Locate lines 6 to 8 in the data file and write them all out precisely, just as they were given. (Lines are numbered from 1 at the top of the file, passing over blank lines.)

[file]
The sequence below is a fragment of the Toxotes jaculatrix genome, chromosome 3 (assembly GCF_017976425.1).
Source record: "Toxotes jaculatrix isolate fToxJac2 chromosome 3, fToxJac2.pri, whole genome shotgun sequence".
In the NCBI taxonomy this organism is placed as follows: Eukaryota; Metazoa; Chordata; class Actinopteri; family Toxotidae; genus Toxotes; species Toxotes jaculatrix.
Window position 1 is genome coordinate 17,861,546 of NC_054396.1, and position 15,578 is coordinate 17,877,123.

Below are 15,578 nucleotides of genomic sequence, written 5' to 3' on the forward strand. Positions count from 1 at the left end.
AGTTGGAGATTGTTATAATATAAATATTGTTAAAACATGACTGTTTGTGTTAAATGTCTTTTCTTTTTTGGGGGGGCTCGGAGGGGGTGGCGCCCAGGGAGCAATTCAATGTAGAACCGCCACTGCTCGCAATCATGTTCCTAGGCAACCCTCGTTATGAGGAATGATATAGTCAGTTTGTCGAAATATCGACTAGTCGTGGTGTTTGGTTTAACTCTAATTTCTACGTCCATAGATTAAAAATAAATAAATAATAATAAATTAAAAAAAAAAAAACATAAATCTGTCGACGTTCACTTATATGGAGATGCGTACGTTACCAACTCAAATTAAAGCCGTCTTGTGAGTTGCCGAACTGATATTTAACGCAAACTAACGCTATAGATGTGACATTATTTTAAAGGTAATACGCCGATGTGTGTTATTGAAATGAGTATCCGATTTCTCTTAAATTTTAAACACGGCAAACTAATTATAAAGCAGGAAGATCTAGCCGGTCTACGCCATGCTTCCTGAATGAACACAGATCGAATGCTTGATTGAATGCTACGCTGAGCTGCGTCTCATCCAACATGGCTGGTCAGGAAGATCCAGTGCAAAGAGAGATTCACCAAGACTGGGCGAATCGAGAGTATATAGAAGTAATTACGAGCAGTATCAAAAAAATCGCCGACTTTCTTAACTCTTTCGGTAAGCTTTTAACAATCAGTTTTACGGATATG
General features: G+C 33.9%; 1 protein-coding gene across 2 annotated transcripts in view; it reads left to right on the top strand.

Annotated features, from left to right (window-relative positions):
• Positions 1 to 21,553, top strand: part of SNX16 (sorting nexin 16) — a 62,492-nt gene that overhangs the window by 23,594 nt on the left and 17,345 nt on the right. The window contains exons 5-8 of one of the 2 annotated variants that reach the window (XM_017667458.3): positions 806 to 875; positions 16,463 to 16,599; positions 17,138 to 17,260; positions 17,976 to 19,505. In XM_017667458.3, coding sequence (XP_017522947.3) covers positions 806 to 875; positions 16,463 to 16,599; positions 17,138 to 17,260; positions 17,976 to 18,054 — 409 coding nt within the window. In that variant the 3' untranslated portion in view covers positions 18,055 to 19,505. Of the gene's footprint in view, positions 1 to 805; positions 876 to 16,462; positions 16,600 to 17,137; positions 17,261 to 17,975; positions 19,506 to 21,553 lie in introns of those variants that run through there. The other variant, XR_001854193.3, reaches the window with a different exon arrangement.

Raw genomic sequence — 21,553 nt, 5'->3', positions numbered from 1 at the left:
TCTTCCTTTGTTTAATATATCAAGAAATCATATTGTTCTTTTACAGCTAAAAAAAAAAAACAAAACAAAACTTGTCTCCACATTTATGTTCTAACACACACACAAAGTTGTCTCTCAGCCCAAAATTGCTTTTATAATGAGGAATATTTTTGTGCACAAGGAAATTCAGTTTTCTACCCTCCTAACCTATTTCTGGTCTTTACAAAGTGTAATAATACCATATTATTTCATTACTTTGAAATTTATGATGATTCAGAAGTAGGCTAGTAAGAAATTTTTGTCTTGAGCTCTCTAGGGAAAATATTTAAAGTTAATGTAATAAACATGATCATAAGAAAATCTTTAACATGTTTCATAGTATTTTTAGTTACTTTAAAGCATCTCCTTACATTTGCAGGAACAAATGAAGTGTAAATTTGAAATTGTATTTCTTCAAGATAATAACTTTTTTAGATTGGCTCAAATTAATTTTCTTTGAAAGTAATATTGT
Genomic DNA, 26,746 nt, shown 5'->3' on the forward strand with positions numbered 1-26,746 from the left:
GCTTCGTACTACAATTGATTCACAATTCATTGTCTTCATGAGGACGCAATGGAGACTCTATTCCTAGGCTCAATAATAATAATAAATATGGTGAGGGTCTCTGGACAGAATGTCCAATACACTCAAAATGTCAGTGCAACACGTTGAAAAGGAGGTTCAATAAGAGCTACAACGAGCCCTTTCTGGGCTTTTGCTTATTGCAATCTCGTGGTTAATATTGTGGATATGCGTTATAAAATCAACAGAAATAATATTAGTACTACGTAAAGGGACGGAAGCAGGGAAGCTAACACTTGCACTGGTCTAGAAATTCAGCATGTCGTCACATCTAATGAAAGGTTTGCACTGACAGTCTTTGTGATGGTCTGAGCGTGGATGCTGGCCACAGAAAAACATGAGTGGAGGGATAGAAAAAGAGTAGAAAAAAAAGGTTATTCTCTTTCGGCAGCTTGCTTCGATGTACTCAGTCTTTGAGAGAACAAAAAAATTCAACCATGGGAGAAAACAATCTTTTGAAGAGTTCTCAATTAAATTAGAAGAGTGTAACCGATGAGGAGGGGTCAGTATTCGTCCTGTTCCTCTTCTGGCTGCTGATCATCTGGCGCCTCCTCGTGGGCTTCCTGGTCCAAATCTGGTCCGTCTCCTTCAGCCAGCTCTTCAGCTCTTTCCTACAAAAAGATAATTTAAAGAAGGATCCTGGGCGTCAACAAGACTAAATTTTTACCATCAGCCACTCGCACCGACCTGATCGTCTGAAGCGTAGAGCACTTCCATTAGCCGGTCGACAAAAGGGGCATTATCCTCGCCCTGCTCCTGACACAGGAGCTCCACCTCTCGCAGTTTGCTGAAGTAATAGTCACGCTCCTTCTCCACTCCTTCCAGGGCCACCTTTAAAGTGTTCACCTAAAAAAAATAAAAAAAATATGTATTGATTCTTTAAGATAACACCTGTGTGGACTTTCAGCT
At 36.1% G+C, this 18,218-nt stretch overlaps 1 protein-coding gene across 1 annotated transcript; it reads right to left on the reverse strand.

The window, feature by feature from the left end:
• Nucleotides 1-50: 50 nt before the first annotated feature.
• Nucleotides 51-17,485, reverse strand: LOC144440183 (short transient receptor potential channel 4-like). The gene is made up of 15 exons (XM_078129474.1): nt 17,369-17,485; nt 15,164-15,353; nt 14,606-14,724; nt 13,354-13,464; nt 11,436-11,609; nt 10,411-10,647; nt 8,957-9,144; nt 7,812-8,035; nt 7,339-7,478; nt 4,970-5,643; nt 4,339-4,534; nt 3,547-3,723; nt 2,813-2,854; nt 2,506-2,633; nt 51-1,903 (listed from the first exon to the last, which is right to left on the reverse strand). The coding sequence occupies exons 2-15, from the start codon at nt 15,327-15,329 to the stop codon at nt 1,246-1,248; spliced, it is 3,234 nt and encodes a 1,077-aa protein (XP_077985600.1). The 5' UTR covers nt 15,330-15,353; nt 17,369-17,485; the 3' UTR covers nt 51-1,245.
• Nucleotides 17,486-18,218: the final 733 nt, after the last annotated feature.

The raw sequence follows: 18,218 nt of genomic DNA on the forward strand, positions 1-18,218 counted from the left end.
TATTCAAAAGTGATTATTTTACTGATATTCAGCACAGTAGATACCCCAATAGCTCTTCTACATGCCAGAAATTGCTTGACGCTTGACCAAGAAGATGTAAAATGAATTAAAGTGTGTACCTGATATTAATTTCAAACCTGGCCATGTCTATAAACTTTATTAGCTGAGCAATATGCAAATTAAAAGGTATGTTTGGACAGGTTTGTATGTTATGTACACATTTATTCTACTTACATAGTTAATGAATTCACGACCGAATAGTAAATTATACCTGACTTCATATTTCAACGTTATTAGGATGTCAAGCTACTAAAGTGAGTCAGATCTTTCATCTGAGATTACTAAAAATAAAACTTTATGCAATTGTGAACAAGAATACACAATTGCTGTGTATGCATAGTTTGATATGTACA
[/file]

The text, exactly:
AGTTGGAGATTGTTATAATATAAATATTGTTAAAACATGACTGTTTGTGTTAAATGTCTTTTCTTTTTTGGGGGGGCTCGGAGGGGGTGGCGCCCAGGGAGCAATTCAATGTAGAACCGCCACTGCTCGCAATCATGTTCCTAGGCAACCCTCGTTATGAGGAATGATATAGTCAGTTTGTCGAAATATCGACTAGTCGTGGTGTTTGGTTTAACTCTAATTTCTACGTCCATAGATTAAAAATAAATAAATAATAATAAATTAAAAAAAAAAAAACATAAATCTGTCGACGTTCACTTATATGGAGATGCGTACGTTACCAACTCAAATTAAAGCCGTCTTGTGAGTTGCCGAACTGATATTTAACGCAAACTAACGCTATAGATGTGACATTATTTTAAAGGTAATACGCCGATGTGTGTTATTGAAATGAGTATCCGATTTCTCTTAAATTTTAAACACGGCAAACTAATTATAAAGCAGGAAGATCTAGCCGGTCTACGCCATGCTTCCTGAATGAACACAGATCGAATGCTTGATTGAATGCTACGCTGAGCTGCGTCTCATCCAACATGGCTGGTCAGGAAGATCCAGTGCAAAGAGAGATTCACCAAGACTGGGCGAATCGAGAGTATATAGAAGTAATTACGAGCAGTATCAAAAAAATCGCCGACTTTCTTAACTCTTTCGGTAAGCTTTTAACAATCAGTTTTACGGATATG
General features: G+C 33.9%; 1 protein-coding gene across 2 annotated transcripts in view; it reads left to right on the top strand.

Annotated features, from left to right (window-relative positions):